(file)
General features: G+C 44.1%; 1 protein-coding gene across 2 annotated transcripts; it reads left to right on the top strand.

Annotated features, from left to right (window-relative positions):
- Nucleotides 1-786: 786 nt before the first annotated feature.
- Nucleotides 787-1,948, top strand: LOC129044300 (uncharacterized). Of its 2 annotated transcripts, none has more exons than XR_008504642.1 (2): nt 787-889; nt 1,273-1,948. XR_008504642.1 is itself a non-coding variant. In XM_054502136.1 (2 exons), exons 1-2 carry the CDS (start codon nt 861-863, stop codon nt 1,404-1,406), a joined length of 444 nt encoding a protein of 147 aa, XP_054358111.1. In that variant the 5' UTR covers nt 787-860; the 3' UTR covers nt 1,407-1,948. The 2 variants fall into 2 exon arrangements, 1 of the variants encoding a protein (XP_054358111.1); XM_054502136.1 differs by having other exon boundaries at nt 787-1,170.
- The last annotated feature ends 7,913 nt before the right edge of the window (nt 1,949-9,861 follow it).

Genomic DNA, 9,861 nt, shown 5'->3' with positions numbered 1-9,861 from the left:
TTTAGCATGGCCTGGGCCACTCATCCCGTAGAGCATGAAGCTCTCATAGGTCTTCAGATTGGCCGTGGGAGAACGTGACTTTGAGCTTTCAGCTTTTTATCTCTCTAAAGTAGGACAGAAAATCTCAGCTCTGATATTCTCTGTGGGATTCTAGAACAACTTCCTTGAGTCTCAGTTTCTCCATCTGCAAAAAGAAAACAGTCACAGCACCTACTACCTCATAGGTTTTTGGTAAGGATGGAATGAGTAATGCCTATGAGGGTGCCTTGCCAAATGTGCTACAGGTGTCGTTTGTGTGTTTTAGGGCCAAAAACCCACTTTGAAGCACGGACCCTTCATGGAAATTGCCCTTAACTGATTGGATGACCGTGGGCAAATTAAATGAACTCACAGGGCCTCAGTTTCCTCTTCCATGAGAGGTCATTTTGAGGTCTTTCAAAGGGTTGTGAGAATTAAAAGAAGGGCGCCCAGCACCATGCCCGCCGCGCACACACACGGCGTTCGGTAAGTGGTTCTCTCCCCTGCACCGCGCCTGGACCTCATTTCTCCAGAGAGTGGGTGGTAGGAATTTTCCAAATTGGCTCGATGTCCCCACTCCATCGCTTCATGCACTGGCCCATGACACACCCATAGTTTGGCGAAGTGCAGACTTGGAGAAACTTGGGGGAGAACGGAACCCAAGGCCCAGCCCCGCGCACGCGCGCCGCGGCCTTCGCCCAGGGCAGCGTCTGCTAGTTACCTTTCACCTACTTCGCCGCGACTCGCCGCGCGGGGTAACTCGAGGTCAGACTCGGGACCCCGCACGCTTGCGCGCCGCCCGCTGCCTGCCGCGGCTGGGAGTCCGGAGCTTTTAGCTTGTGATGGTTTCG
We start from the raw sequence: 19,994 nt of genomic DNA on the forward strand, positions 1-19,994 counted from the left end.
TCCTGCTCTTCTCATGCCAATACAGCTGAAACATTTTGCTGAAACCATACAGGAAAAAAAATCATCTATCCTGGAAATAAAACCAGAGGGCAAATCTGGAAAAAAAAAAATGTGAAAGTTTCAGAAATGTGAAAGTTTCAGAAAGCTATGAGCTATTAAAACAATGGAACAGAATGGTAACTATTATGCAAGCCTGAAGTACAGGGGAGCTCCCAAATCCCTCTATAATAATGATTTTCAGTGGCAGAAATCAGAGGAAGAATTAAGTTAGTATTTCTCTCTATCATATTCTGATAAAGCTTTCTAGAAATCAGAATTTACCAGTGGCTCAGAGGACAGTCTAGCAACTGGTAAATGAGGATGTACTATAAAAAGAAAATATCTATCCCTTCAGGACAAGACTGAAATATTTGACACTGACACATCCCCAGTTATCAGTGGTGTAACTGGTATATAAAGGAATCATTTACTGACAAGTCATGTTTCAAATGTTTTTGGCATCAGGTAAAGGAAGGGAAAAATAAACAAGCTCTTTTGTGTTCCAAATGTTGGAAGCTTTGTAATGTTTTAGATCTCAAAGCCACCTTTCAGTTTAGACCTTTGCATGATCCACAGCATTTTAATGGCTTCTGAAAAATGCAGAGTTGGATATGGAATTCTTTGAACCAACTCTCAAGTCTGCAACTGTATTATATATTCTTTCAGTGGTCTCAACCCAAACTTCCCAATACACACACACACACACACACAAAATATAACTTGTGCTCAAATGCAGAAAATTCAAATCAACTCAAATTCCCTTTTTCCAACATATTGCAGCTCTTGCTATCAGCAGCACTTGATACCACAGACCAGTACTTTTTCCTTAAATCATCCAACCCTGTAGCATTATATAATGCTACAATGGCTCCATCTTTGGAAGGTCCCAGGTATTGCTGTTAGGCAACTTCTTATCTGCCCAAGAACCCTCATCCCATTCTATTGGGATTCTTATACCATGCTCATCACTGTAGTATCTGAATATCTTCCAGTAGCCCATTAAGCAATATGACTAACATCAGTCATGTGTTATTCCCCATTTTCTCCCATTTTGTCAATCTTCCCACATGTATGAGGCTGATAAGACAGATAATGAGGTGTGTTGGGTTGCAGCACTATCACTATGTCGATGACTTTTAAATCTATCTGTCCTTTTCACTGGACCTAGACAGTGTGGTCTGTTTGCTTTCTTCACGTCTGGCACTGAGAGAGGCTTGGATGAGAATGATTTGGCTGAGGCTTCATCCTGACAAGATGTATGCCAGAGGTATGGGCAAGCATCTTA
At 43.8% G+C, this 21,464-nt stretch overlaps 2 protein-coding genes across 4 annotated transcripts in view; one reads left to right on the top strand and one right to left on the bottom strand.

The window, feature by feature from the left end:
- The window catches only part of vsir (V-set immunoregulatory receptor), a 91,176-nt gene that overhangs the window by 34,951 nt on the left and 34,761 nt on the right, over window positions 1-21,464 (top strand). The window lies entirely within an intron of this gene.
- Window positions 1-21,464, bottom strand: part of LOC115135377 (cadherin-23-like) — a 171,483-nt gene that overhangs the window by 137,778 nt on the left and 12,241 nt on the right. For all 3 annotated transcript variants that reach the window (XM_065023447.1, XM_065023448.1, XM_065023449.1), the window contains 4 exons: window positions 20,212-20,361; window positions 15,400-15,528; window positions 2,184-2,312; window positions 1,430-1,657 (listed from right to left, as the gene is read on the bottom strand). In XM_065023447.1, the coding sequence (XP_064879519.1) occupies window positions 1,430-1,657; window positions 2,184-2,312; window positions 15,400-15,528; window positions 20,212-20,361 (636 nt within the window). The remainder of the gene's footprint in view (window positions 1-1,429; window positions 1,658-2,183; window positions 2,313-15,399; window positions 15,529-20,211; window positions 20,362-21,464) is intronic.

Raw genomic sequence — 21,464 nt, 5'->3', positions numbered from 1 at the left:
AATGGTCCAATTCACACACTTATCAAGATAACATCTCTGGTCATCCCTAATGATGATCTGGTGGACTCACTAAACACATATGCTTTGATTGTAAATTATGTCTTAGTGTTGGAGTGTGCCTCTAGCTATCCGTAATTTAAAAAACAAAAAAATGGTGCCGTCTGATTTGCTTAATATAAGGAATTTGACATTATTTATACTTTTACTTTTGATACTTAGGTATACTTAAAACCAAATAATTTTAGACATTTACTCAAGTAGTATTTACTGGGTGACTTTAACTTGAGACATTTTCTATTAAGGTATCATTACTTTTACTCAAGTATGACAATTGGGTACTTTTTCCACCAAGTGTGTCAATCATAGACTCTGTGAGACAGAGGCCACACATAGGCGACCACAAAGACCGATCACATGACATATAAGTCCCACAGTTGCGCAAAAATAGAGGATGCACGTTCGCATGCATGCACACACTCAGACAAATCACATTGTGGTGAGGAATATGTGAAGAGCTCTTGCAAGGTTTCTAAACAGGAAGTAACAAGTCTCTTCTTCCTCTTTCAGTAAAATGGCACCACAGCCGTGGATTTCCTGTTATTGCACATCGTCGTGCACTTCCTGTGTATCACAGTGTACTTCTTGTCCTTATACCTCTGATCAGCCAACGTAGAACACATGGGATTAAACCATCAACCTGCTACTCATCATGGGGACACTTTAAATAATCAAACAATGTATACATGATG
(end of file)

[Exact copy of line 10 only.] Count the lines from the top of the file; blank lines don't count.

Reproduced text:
At 43.8% G+C, this 21,464-nt stretch overlaps 2 protein-coding genes across 4 annotated transcripts in view; one reads left to right on the top strand and one right to left on the bottom strand.